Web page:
‘Husker Power Plan’ aims to cut greenhouse emissions while keeping electric costs low, creating jobs

Source: By Paul Hammel, Omaha Wold Herald • Posted: Thursday, January 18, 2018

LINCOLN — A coalition of environmental groups unveiled a “Husker Power Plan” on Wednesday that they say will cut greenhouse emissions by 58 percent over five years while keeping electric costs low and creating jobs.

Duane Hovorka of the Izaak Walton League said during a press conference at the State Capitol that the Lincoln Electric System and the Omaha Public Power District have taken good “first steps” toward using more renewable energy. But, he said, overall, the state’s public power districts need to get more aggressive in promoting energy conservation, and switching to wind and solar energy. Doing that, he said, would create local jobs.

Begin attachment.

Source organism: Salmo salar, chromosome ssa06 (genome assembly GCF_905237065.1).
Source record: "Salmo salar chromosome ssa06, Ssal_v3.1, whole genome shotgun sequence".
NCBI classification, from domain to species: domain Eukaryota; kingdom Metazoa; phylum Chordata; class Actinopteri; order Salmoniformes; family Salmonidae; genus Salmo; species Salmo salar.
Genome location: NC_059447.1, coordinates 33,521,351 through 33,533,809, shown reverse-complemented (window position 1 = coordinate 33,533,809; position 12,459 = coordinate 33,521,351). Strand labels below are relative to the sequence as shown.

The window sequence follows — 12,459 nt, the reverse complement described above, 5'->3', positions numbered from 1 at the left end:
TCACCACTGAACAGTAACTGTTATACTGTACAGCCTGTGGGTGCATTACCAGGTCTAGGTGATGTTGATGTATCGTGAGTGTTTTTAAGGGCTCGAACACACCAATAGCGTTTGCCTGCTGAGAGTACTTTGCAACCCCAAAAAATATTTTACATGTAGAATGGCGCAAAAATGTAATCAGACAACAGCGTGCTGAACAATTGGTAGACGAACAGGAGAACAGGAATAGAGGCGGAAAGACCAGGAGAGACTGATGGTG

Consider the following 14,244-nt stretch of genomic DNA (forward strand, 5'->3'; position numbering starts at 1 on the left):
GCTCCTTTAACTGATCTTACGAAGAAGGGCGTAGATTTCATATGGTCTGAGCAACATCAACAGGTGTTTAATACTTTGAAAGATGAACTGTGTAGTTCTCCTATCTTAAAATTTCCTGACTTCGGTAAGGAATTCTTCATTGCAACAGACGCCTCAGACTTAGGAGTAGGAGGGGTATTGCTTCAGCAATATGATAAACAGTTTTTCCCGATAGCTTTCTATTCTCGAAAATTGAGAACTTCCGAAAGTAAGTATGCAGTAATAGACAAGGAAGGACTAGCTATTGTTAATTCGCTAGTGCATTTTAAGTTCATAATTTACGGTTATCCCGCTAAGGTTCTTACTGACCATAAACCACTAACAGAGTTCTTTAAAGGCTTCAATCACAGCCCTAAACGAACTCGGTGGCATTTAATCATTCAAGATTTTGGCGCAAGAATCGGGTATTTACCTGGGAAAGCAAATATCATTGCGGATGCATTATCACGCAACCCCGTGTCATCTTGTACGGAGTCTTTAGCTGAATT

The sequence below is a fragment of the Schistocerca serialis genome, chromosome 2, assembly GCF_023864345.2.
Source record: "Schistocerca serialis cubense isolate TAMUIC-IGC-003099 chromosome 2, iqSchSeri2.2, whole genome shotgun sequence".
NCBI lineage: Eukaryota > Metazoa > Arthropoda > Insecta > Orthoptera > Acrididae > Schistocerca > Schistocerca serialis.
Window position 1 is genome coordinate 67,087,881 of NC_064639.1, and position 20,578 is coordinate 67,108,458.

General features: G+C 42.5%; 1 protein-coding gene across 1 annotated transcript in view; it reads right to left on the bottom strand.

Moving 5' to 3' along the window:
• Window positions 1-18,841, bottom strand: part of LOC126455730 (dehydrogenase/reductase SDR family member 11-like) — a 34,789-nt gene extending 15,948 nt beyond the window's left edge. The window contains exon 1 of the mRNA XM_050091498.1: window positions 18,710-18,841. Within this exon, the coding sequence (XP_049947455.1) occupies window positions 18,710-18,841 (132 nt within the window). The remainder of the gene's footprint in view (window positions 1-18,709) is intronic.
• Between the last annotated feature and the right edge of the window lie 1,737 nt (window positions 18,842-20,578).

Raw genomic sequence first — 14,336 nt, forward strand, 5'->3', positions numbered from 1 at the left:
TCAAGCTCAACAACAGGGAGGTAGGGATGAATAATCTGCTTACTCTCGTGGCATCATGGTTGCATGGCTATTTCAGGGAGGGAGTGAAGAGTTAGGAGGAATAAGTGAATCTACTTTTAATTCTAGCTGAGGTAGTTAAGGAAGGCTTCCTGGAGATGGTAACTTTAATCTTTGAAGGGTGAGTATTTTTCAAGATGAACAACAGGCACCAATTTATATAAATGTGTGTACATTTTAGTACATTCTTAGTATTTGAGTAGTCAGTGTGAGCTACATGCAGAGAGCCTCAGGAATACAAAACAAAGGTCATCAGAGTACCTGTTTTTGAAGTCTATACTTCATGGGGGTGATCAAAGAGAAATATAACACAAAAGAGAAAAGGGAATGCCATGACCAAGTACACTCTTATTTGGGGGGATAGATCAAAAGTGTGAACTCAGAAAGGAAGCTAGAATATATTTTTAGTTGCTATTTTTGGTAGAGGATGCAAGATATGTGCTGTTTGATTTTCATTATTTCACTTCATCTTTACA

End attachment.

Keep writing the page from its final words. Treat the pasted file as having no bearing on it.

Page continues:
Notably, electricity from renewable resources comprised 30 percent of retail sales at OPPD in 2017, up from 13 percent in 2016. That number will top 50 percent by 2020, bringing it closer to LES, where nearly half of the electrical load — 48 percent — comes from renewables today.

 Columbus-based Nebraska Public Power District is lagging behind those two large utilities; about 18 percent of those sales are coming from renewables, despite its workhorse Cooper nuclear plant in southeast Nebraska making up about 44 percent of such sales.

The utility has argued that nuclear’s carbon-free emissions should get more credit than intermittent wind- and solar-powered renewable resources.

The Husker Power Plan calls for doubling the state’s use of wind power over the next five years and adding 129 megawatts of community solar energy projects. The plan, done by the consultant Sommer Energy, also recommends aggressive work to reduce electric consumption by 2 percent a year.

 Hovorka said ratepayers should urge their local utility to adopt the recommendations in the plan. No action by the Nebraska Legislature is needed, he added